Nutrition supplements are a great tool to use to be able to help with things like more energy, faster recovery, or better health in general. Supplements will not and cannot replace what can be gained by eating a nutritionally balanced diet, but with proper eating, supplements can give athletes an extra edge to help the body perform at its best. Last month we covered everything about different protein supplements. This month we talk about a few general health supplements that our body uses to perform optimally and efficiently.
As with needing more protein at a young age for optimal growth, vitamins and minerals are also very important to have. These micronutrients don’t contain calories like macronutrients, but they allow the processes in our body to run properly and efficiently. Many foods we eat, especially convenience food, is highly processed which causes the foods to lack or even lose certain vitamins and minerals. Again, we always believe that whole foods should be ingested over supplements, as a multivitamin won’t replace eating a variety of fruits and vegetables. However, if our fruit and vegetable intake is adequate, then a multivitamin can be taken to help fill in the gaps in the nutrients that we’re still deficient in.
When looking for a good multivitamin supplement, look for pills or powders that are made from whole foods. There’s lots of cheap, synthetic multivitamins out there like your typical one-a-day pill or gummy vitamins. The forms put in these are either extremely low dosed, or they contain forms that are poorly absorbed by our bodies since they’re created in a lab. Time released options are good, they will allow our body to break down and absorb the nutrients over time to get the most out of the ingredient profiles.
Fish Oil is very important to aid in general health and well-being. It provides Omega 3's, which are essential to your diet. Many don’t completely understand the importance of Omega 3’s.
There’s Omega 3, 6, and 9. Chicken, red meat, nuts, whole grains, cereal, and many other foods contain Omega 6. Our body can naturally make Omega 9 so it’s not important to supplement with these. Omega 3’s on the other hand are really only found in fish and flax seed. Flax seed contains a type of Omega 3 named alpha-linolenic acid (ALA) that our body must convert to eicosapentaenoic acid (EPA) and docosahexaenoic acid (DHA) to be absorbed and used, so forms of flax seed won’t have as potent of an effect compared to those from fish. The ideal ratio of Omega 3 to Omega 6 should be 1:1 but unless you’re consuming lots of fish, that ratio is typically as high as 1:50! Taking fish oil can benefit your health by decreasing joint and muscular inflammation, decreasing triglycerides, decreasing blood pressure, increasing HDL (good cholesterol), decreasing LDL (bad cholesterol), and can decrease symptoms of depression and ADHD. A standard 1000mg fish oil softgel provides around 300 mg of Omega 3s (and even less of the important EPA and DHA), and to meet the 500 mg EPA and DHA recommendation, a minimum of two softgels would be necessary. Sometimes a "fishy burp" can be experienced when taking fish oil so to avoid this, look for ones with an enteric coating. This allows the pill to pass through the stomach and be digested in the intestines. Most typical pills will dissolve in the stomach causing fishy burps.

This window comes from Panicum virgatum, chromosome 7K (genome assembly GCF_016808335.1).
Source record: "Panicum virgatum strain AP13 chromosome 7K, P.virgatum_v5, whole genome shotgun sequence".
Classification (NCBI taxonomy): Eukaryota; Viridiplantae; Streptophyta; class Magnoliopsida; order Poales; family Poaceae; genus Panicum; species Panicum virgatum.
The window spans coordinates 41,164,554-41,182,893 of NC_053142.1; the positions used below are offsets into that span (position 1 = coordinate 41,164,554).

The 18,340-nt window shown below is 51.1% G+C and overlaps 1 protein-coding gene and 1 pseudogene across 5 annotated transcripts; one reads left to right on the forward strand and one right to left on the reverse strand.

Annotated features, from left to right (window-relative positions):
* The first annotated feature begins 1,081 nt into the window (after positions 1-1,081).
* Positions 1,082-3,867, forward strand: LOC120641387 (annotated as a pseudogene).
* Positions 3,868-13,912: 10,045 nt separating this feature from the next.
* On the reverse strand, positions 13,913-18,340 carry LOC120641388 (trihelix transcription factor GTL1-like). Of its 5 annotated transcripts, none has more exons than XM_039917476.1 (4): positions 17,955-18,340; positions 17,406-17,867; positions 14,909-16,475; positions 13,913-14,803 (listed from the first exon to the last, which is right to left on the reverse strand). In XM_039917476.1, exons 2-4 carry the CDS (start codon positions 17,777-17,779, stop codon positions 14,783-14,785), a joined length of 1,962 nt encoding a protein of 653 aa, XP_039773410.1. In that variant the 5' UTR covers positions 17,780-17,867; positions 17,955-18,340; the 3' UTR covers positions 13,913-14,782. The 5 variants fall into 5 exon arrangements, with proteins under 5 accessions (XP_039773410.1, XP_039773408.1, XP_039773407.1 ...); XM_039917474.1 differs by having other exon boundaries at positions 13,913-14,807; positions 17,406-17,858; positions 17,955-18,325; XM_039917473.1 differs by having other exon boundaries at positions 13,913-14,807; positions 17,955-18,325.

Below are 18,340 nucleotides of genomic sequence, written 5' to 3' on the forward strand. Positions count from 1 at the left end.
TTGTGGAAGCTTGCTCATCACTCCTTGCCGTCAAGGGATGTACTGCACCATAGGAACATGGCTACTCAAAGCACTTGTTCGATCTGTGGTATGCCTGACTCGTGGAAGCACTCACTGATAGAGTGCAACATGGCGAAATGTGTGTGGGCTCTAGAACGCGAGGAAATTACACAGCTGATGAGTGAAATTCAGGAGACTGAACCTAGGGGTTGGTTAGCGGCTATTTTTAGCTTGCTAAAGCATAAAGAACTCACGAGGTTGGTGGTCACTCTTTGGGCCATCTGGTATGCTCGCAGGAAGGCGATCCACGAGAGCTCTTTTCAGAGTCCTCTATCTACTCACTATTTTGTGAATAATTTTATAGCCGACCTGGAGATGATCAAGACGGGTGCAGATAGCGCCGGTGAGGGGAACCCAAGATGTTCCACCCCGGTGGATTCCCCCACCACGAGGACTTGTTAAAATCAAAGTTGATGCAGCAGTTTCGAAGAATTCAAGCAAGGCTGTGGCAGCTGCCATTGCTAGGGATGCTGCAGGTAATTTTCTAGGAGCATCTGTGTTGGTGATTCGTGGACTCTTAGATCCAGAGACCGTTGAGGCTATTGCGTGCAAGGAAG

Creatine is one of the most misunderstood supplements. There’s no arguments about the efficacy and benefits to athletes that take creatine. It’s been clinically proved time and time again to benefit the qualities of anaerobic fitness such as strength and power. There’s very strong evidence to support that creatine increases power output and decreases fatigue for power based sports. Our body naturally makes creatine but it can also be found in some foods, mostly red meat, eggs, and fish. There are stories of side effects from using creatine such as bad acne to kidney failure. The truth is, unless you already have a predisposed kidney issue or take extremely high amounts, creatine is perfectly safe to use. There's no need to have a loading phase with creatine where you take high amounts for a small period of time then take a maintenance dose for the remainder of the time. Again, a 5g dose per day of creatine monohydrate will ensure enough benefit.
There’s many forms of creatine on the market and almost every brand has their own version. Creatine monohydrate is the form to get. It’s the cheapest to buy and just as effective as other forms. This should be taken as a 5g dose either before or after a workout. There’s a slight advantage when taken post-workout. Creatine HCL (hydrochloride) is another form. This can be taken in a smaller dose, which is said to absorb better, but the increase in cost is not worth it. There are some other forms but these are the most popular.
We just listed the top supplements that can be taken by high school athletes. Again, supplements will not and cannot replace what can be gained by eating a nutritionally balanced diet, but with proper eating, supplements can give athletes an extra edge to help the body perform at its best. To be sure you’re taking a trusted brand that’s free of banned substances, check the label to see if it’s NSF (national sanitation foundation) certified. NSF has worked for over a decade with sports organizations, anti-doping agencies and supplement manufacturers to ensure supplement safety through testing and evaluating products to help ensure their quality and safety.